Does BP mean 'Burning the Planet'?

BP - the oil giant that is expensively rebranding itself as a green company - is financing the election campaigns of most of the US congressmen with the worst environmental records, an investigation by the Independent on Sunday reveals.

BP - the oil giant that is expensively rebranding itself as a green company - is financing the election campaigns of most of the US congressmen with the worst environmental records, an investigation by the Independent on Sunday reveals.

It has contributed money over the past four years to two-thirds of the senators and members of the House of Representatives who have voted against every key green measure that has come before them, and failed to help most of the legislators who have supported them.

The revelation will gravely embarrass the BP chairman, Sir John Browne - who has become something of a green hero over the past three years - and add fuel to the flames of a growing controversy about the rebranding exercise, perhaps the most ambitious ever undertaken by a British company. The new image will cost the company $100m (£69m) a year, not far short of what it will be spending on solar power, the most striking of the new initiatives that it is advertising.

Gone is the shield that the company has used as its symbol since the 1930s. In its place is the so-called Helios mark, "a vibrant sunburst of green, white and yellow" named after "the sun god of ancient Greece". But opponents denounce the new emblem, which will gradually be introduced at the company's 28,000 service stations worldwide over the next four years, as a symbol of hypocrisy and hype.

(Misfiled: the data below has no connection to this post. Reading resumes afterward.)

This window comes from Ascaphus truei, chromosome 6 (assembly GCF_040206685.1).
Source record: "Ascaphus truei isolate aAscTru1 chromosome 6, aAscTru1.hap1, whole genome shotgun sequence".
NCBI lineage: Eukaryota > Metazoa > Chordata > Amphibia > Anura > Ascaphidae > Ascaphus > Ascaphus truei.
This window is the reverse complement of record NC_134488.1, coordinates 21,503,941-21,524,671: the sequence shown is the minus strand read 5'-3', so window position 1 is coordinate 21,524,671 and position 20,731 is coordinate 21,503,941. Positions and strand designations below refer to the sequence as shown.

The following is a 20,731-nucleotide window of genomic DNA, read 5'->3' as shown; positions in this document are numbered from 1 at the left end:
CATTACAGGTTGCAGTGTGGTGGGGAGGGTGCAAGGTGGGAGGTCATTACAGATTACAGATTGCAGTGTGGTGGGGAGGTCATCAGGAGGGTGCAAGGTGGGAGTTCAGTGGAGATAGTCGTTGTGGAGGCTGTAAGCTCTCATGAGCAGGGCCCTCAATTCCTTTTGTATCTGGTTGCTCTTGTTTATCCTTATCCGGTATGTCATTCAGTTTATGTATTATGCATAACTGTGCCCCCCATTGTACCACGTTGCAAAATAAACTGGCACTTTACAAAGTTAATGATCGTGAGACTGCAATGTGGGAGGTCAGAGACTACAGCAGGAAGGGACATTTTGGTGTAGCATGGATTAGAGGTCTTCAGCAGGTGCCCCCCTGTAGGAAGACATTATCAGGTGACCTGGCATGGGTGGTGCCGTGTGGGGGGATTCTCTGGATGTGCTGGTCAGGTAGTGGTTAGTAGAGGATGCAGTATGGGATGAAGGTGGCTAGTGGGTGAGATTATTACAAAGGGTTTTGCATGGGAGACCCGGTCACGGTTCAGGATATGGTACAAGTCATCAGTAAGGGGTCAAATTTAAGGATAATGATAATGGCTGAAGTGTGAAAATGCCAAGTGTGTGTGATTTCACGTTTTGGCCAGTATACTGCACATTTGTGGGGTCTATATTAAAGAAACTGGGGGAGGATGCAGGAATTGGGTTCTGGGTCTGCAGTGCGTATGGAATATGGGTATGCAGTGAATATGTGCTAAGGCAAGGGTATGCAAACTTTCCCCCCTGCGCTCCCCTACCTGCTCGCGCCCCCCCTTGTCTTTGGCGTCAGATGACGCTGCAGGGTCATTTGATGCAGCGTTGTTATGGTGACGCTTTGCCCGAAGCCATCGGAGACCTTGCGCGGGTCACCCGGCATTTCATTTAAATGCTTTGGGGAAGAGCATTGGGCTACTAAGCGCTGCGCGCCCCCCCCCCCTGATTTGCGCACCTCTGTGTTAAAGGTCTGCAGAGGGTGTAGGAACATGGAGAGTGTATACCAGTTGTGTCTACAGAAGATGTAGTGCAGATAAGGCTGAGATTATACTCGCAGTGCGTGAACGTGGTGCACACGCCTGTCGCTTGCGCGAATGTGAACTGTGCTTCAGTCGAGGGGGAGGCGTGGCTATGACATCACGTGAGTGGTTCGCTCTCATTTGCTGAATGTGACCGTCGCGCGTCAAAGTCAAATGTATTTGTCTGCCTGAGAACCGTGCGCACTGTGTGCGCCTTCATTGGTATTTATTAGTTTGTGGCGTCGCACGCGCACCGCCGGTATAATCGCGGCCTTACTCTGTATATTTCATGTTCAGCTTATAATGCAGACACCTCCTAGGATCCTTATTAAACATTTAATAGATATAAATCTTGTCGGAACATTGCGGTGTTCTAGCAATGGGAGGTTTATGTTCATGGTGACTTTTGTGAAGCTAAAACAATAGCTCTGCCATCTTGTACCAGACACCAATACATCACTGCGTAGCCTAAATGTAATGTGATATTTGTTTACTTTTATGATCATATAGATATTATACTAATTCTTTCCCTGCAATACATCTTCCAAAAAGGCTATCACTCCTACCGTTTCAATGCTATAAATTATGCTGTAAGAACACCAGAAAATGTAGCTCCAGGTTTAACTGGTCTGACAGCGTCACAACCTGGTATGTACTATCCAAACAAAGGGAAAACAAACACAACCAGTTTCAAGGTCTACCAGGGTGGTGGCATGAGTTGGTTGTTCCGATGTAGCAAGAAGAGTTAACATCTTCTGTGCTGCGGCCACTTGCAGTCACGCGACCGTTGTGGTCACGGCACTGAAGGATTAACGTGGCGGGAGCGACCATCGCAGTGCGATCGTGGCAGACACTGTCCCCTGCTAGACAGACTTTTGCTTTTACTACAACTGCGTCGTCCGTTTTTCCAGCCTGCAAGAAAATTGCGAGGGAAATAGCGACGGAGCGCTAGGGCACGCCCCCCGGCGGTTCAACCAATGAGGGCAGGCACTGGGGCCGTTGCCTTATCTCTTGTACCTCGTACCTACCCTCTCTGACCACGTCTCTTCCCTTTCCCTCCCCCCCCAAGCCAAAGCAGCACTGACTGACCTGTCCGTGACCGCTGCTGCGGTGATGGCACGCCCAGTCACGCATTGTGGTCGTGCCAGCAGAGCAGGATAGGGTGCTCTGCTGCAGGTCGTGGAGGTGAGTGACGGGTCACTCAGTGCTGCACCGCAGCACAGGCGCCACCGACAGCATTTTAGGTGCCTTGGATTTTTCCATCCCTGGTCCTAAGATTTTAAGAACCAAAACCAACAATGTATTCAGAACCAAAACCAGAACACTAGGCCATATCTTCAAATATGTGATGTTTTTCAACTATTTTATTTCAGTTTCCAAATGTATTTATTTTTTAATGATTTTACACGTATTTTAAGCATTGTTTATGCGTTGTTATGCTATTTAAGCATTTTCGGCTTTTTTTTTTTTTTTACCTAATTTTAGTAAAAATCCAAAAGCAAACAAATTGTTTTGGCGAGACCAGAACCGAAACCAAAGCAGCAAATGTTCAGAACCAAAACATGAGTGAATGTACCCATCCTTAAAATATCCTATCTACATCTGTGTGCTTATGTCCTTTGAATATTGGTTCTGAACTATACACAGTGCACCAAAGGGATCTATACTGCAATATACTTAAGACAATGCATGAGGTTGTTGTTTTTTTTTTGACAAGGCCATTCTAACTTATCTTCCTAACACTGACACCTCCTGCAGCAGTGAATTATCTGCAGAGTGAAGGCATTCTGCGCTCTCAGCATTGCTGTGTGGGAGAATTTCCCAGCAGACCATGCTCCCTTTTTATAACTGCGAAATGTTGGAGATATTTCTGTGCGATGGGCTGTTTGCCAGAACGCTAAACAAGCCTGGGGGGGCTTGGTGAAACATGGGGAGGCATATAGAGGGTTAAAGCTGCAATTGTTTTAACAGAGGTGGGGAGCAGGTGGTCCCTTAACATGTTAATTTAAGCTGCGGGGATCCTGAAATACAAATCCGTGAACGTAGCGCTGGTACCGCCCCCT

Even its critics admit that BP has a far better environmental record than almost any other big oil company and is now undertaking a range of pioneering green initiatives. But they point out that it is still increasing oil exploration and production, and is heavily involved in exploiting two of the world's most sensitive fields, in the Arctic and in the Atlantic west of the Shetlands. Greenpeace says that its new slogan, Beyond Petroleum, should instead be Burning the Planet.

The Independent on Sunday's revelations are being made despite obstruction from BP, which refused to supply a list of the contributions it makes to US politicians, although they have to be made public by law. "Why should I want to do that?" said Yusuf Ibrahim, BP's spokesman in America, when asked to provide the information early last week. Why indeed? The details, obtained instead from the Federal Election Commission - and compared with voting records compiled by the League of Conservation Voters - show that the company's contributions conflict sharply with its squeaky-green image.